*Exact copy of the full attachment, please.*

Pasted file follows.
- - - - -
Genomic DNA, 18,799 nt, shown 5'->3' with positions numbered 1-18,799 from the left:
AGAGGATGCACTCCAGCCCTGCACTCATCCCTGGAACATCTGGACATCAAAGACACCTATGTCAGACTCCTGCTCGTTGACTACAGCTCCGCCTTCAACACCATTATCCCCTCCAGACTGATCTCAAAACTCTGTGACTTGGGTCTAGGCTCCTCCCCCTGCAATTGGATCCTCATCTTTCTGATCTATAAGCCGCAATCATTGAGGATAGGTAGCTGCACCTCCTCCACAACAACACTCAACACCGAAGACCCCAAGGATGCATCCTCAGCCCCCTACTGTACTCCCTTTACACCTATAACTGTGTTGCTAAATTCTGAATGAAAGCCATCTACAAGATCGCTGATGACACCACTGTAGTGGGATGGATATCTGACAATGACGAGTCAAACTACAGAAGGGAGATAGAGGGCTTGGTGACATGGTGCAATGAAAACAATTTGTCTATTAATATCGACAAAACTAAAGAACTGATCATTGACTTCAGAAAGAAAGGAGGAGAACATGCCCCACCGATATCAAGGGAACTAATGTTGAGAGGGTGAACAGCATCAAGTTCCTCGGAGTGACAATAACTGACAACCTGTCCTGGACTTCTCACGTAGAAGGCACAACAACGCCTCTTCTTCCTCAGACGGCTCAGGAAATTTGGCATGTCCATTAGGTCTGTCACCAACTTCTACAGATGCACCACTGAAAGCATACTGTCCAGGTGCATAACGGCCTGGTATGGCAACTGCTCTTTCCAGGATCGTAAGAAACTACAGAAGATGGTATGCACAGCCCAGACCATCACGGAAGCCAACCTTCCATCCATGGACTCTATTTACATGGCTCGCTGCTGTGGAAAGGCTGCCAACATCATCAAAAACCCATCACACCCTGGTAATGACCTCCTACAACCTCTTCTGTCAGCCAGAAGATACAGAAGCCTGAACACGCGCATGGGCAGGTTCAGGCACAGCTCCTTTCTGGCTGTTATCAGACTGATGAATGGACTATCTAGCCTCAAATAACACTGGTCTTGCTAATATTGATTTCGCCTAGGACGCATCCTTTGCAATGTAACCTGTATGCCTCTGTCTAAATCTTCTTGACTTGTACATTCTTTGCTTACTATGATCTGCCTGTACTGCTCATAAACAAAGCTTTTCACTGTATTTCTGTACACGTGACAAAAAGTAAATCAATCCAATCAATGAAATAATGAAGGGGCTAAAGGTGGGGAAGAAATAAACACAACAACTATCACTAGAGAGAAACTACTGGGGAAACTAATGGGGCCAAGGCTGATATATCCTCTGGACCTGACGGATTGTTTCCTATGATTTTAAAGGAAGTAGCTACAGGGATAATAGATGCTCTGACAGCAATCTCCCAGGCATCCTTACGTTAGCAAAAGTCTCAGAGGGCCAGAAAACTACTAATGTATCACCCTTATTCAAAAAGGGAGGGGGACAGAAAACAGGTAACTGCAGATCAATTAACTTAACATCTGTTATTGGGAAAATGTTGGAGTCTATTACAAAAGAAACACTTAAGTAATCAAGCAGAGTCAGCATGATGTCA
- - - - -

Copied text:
Genomic DNA, 18,799 nt, shown 5'->3' with positions numbered 1-18,799 from the left:
AGAGGATGCACTCCAGCCCTGCACTCATCCCTGGAACATCTGGACATCAAAGACACCTATGTCAGACTCCTGCTCGTTGACTACAGCTCCGCCTTCAACACCATTATCCCCTCCAGACTGATCTCAAAACTCTGTGACTTGGGTCTAGGCTCCTCCCCCTGCAATTGGATCCTCATCTTTCTGATCTATAAGCCGCAATCATTGAGGATAGGTAGCTGCACCTCCTCCACAACAACACTCAACACCGAAGACCCCAAGGATGCATCCTCAGCCCCCTACTGTACTCCCTTTACACCTATAACTGTGTTGCTAAATTCTGAATGAAAGCCATCTACAAGATCGCTGATGACACCACTGTAGTGGGATGGATATCTGACAATGACGAGTCAAACTACAGAAGGGAGATAGAGGGCTTGGTGACATGGTGCAATGAAAACAATTTGTCTATTAATATCGACAAAACTAAAGAACTGATCATTGACTTCAGAAAGAAAGGAGGAGAACATGCCCCACCGATATCAAGGGAACTAATGTTGAGAGGGTGAACAGCATCAAGTTCCTCGGAGTGACAATAACTGACAACCTGTCCTGGACTTCTCACGTAGAAGGCACAACAACGCCTCTTCTTCCTCAGACGGCTCAGGAAATTTGGCATGTCCATTAGGTCTGTCACCAACTTCTACAGATGCACCACTGAAAGCATACTGTCCAGGTGCATAACGGCCTGGTATGGCAACTGCTCTTTCCAGGATCGTAAGAAACTACAGAAGATGGTATGCACAGCCCAGACCATCACGGAAGCCAACCTTCCATCCATGGACTCTATTTACATGGCTCGCTGCTGTGGAAAGGCTGCCAACATCATCAAAAACCCATCACACCCTGGTAATGACCTCCTACAACCTCTTCTGTCAGCCAGAAGATACAGAAGCCTGAACACGCGCATGGGCAGGTTCAGGCACAGCTCCTTTCTGGCTGTTATCAGACTGATGAATGGACTATCTAGCCTCAAATAACACTGGTCTTGCTAATATTGATTTCGCCTAGGACGCATCCTTTGCAATGTAACCTGTATGCCTCTGTCTAAATCTTCTTGACTTGTACATTCTTTGCTTACTATGATCTGCCTGTACTGCTCATAAACAAAGCTTTTCACTGTATTTCTGTACACGTGACAAAAAGTAAATCAATCCAATCAATGAAATAATGAAGGGGCTAAAGGTGGGGAAGAAATAAACACAACAACTATCACTAGAGAGAAACTACTGGGGAAACTAATGGGGCCAAGGCTGATATATCCTCTGGACCTGACGGATTGTTTCCTATGATTTTAAAGGAAGTAGCTACAGGGATAATAGATGCTCTGACAGCAATCTCCCAGGCATCCTTACGTTAGCAAAAGTCTCAGAGGGCCAGAAAACTACTAATGTATCACCCTTATTCAAAAAGGGAGGGGGACAGAAAACAGGTAACTGCAGATCAATTAACTTAACATCTGTTATTGGGAAAATGTTGGAGTCTATTACAAAAGAAACACTTAAGTAATCAAGCAGAGTCAGCATGATGTCA